Perambulating the Bounds

Monday, July 11, 2005

Billy Renkl Fold Refold

In my review of the Fragile Species show I wasn’t able to comment on every participant, which leaves me with some topics to take up on the blog.

I’ve seen Billy Renkl’s work at Cumberland Gallery a few times and it has some characteristics that make me suspicious. Primarily because it seems he often uses antique books or other sources as the background for an image of his composition. The problem I have with that sort of borrowing whenever you run across it is that the found material is a little too interesting on its own. You end up looking at and maybe trying to decipher the older material, which relieves the artist from some burden of holding your interest. I have the same problems with work that incorporates maps. I can look at a map for hours. When it’s in an art work, am I looking at the work or the map? If the latter, why not just frame some maps. Would I get the same thing from it? Sometimes one can be confident that the artist’s contribution is not nearly as interesting as the original image. So this creates maybe a higher threshold for the artist.

Renkl has two pieces in the Frist show constructed in a similar way (one tangential observation: while most of the pieces in the show were listed as “courtesy of the artist,” both of Renkl’s were lent by collectors other than the artist). He took parts of a map, cut it into strips, and recombined the strips so the boundaries printed on the map form outlines of children’s heads. These woven silhouettes are mounted on top of found material – in one case a ledger book hand-written in French, the other a book in Latin (Marcus Aurelius?) overlaid with an illustration of the geometry of map projection techniques. Like I said, this sort of work is tricky because I could spend hours just trying to decipher the ledger book and figure out what this person was selling. And ditto with the maps – from the fragments visible, what can you tell about the original, the area it represents, the age of the map. However, these pieces do have things going on that transcend the source material, and at least part of it relates to multiple transformation and reuse of iconic shapes.

In one piece called “Island” a map of England has been cut apart and rewoven so that the shoreline is reshaped to trace a head in silhouette, the green color of the English land inside the figure, the blue of the surrounding seas forming the background. In the other, “Foreign Country #2,” sections from a mountainous German-speaking country (could be Bavaria, Austria, or Switzerland, I’m not familiar enough with the towns there to know) have been reworked so the textured and orange-tinted mountain areas take the form of a head enclosed within the red lines of political borders surrounded by smooth green lowlands. What is particularly clever about these images is that the figure in “Island” takes on some of the shape of Britain, at least its southern part, and the other figure looks something like Germany before reunification with the East. In “Island,” Renkl seems to have accented this echo of the English/Welsh landmass by adding a little more of the figure’s chest, making a shape that looks a bit like Cornwall’s western reaches.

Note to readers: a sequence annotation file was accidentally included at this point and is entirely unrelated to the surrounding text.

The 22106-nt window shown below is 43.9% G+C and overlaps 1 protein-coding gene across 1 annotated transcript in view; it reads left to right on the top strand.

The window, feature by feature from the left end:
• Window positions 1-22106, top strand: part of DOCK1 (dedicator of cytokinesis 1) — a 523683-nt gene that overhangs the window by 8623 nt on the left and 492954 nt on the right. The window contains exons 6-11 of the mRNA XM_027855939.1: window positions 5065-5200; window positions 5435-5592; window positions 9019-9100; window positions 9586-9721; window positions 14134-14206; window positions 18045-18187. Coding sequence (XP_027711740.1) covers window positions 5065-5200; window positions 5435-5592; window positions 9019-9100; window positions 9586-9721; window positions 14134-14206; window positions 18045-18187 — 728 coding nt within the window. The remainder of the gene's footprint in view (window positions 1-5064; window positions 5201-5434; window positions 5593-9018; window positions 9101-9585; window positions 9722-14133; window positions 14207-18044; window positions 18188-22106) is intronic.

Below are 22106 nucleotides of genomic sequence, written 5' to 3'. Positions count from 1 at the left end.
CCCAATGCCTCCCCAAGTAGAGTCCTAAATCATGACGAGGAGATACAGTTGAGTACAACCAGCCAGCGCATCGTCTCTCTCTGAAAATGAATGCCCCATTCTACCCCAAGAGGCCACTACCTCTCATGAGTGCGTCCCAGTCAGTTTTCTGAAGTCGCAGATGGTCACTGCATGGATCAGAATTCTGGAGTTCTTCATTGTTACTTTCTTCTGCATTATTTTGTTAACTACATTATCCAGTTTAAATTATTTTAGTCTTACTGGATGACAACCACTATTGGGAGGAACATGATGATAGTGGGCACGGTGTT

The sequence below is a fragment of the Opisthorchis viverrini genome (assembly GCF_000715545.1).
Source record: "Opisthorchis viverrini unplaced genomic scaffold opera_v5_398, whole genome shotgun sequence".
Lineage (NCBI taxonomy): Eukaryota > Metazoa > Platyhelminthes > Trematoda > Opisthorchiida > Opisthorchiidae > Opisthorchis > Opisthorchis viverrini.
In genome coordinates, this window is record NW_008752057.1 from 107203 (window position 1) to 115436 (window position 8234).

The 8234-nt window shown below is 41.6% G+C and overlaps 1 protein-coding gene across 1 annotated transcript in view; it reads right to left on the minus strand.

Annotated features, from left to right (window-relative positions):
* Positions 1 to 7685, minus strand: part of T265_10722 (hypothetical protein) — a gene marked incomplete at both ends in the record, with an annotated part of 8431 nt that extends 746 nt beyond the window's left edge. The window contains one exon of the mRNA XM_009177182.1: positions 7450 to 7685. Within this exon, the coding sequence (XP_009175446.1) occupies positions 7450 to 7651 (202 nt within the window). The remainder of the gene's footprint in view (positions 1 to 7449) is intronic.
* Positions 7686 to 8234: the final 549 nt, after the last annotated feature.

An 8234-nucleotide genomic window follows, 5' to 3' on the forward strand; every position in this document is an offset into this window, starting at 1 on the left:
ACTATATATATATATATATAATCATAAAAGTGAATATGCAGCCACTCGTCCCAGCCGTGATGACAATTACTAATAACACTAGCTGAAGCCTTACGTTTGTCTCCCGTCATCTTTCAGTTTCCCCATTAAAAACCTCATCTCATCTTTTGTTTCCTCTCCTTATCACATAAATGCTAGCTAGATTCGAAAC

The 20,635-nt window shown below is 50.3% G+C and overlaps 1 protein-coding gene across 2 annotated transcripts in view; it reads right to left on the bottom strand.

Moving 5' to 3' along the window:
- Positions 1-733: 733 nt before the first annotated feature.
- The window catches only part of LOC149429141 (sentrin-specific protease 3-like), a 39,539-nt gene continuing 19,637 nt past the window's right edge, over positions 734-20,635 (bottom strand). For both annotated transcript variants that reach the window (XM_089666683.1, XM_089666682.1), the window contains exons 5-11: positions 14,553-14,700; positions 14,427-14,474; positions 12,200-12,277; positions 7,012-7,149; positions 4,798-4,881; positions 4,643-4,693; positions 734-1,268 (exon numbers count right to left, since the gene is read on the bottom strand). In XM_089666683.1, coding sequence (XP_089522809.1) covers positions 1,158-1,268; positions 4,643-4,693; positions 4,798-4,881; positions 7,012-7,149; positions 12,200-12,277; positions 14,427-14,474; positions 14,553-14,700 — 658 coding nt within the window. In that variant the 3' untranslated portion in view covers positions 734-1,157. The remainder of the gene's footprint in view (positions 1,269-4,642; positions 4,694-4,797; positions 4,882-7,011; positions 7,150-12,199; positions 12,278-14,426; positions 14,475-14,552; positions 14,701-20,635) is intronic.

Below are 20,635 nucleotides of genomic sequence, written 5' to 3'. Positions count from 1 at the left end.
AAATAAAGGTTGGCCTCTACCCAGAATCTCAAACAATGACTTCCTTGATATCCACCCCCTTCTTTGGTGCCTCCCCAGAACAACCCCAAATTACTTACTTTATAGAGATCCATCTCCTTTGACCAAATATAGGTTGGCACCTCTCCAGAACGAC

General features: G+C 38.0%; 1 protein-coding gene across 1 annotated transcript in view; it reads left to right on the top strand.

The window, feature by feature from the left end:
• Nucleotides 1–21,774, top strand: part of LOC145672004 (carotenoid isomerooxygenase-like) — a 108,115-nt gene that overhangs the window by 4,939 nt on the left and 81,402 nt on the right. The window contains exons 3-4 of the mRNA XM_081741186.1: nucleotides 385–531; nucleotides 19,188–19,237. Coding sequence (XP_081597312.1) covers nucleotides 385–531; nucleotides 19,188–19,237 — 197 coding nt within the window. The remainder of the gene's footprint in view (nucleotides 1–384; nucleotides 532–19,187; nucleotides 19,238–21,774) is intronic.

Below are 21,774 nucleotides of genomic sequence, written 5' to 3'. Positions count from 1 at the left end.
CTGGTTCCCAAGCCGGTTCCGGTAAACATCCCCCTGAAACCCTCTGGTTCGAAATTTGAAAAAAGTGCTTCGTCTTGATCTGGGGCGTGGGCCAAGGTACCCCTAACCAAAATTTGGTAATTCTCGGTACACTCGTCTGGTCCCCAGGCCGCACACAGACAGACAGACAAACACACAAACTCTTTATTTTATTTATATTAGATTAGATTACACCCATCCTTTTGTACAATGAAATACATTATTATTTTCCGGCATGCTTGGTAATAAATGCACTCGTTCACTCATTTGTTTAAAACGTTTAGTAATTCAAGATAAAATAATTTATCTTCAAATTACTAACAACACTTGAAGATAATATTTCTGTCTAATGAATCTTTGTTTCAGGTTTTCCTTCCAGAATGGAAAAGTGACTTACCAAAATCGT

Renkl takes familiar map shapes, breaks them apart and reassembles them first into something that represents something entirely different – a human head – but then molds that head in such a way that it points back to the iconic shapes of the countries that he broke apart.

Using a map puts into play a very conditioned set of viewing responses. We know that maps represent places. When we see a map, even if its just part of a map (folded back on itself so we can read it in the car), we look to see where it is. If we see a section and realize it is England, we can imagine the shape of the whole from the part. That imagined shape probably colors my projection that the silhouettes look like England and Germany.

Silhouettes are similar to maps in that they are representations we are trained to understand. They reduce a human figure to a single element, its exterior outline. We think we can tell something about the figure represented from that line, but we accept some signals like hairstyle to tell us the age, sex, and era of the figure. When Kara Walker uses silhouettes there is a moment of recognition when we realize that the figures are unconventional, in that they are black – African-American – people. When Watkins student Cherry Smith-Bell used silhouettes of African-American figures in her senior thesis work, there is first the recognition that the work reminds you of Walker and then that unlike Walker these are contemporary, everyday figures. Or so I think. Silhouettes require the viewer to construct the image and fill in the details in an active way.

Renkl’s pieces engage in a complicated set of visual transactions conducted by both the artist and viewer as forms are broken down and reconstructed. He overlays two bodies of visual convention – silhouettes and maps – that require their own interpretative actions and also evoke the past in content and visual practice.

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